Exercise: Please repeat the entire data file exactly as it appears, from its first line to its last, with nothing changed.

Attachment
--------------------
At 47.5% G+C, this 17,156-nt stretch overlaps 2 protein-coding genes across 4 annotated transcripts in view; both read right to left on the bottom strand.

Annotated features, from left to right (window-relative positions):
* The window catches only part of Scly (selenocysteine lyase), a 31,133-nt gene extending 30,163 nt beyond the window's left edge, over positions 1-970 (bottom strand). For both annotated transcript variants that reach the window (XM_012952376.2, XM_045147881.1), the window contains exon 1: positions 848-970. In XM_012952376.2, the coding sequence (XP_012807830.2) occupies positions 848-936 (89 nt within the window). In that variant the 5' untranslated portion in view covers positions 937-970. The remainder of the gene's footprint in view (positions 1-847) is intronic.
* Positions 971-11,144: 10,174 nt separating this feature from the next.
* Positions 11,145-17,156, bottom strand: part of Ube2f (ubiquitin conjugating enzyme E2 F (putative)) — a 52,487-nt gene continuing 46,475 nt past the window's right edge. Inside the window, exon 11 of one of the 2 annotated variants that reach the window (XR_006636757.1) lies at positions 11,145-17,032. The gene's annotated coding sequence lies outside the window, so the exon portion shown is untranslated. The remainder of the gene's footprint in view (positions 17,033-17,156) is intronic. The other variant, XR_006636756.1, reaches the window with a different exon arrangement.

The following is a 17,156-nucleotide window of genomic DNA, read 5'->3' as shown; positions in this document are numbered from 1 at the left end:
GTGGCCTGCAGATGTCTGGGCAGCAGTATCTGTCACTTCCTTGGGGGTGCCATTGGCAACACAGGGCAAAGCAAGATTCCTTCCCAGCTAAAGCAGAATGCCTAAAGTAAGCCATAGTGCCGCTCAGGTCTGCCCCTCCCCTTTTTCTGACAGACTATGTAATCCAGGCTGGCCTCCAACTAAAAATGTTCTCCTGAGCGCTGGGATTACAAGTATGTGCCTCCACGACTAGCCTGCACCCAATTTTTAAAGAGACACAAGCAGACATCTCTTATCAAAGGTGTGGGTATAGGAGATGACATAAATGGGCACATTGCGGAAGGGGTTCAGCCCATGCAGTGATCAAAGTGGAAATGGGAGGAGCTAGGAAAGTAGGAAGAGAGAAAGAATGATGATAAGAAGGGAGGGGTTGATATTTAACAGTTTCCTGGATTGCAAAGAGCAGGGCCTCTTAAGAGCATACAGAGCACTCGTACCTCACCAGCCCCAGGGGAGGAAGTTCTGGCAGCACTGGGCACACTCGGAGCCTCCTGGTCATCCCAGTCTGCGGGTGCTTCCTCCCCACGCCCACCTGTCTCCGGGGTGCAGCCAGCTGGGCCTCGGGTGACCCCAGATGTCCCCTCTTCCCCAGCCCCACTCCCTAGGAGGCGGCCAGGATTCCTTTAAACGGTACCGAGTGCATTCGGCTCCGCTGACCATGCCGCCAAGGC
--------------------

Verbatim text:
At 47.5% G+C, this 17,156-nt stretch overlaps 2 protein-coding genes across 4 annotated transcripts in view; both read right to left on the bottom strand.

Annotated features, from left to right (window-relative positions):
* The window catches only part of Scly (selenocysteine lyase), a 31,133-nt gene extending 30,163 nt beyond the window's left edge, over positions 1-970 (bottom strand). For both annotated transcript variants that reach the window (XM_012952376.2, XM_045147881.1), the window contains exon 1: positions 848-970. In XM_012952376.2, the coding sequence (XP_012807830.2) occupies positions 848-936 (89 nt within the window). In that variant the 5' untranslated portion in view covers positions 937-970. The remainder of the gene's footprint in view (positions 1-847) is intronic.
* Positions 971-11,144: 10,174 nt separating this feature from the next.
* Positions 11,145-17,156, bottom strand: part of Ube2f (ubiquitin conjugating enzyme E2 F (putative)) — a 52,487-nt gene continuing 46,475 nt past the window's right edge. Inside the window, exon 11 of one of the 2 annotated variants that reach the window (XR_006636757.1) lies at positions 11,145-17,032. The gene's annotated coding sequence lies outside the window, so the exon portion shown is untranslated. The remainder of the gene's footprint in view (positions 17,033-17,156) is intronic. The other variant, XR_006636756.1, reaches the window with a different exon arrangement.

The following is a 17,156-nucleotide window of genomic DNA, read 5'->3' as shown; positions in this document are numbered from 1 at the left end:
GTGGCCTGCAGATGTCTGGGCAGCAGTATCTGTCACTTCCTTGGGGGTGCCATTGGCAACACAGGGCAAAGCAAGATTCCTTCCCAGCTAAAGCAGAATGCCTAAAGTAAGCCATAGTGCCGCTCAGGTCTGCCCCTCCCCTTTTTCTGACAGACTATGTAATCCAGGCTGGCCTCCAACTAAAAATGTTCTCCTGAGCGCTGGGATTACAAGTATGTGCCTCCACGACTAGCCTGCACCCAATTTTTAAAGAGACACAAGCAGACATCTCTTATCAAAGGTGTGGGTATAGGAGATGACATAAATGGGCACATTGCGGAAGGGGTTCAGCCCATGCAGTGATCAAAGTGGAAATGGGAGGAGCTAGGAAAGTAGGAAGAGAGAAAGAATGATGATAAGAAGGGAGGGGTTGATATTTAACAGTTTCCTGGATTGCAAAGAGCAGGGCCTCTTAAGAGCATACAGAGCACTCGTACCTCACCAGCCCCAGGGGAGGAAGTTCTGGCAGCACTGGGCACACTCGGAGCCTCCTGGTCATCCCAGTCTGCGGGTGCTTCCTCCCCACGCCCACCTGTCTCCGGGGTGCAGCCAGCTGGGCCTCGGGTGACCCCAGATGTCCCCTCTTCCCCAGCCCCACTCCCTAGGAGGCGGCCAGGATTCCTTTAAACGGTACCGAGTGCATTCGGCTCCGCTGACCATGCCGCCAAGGC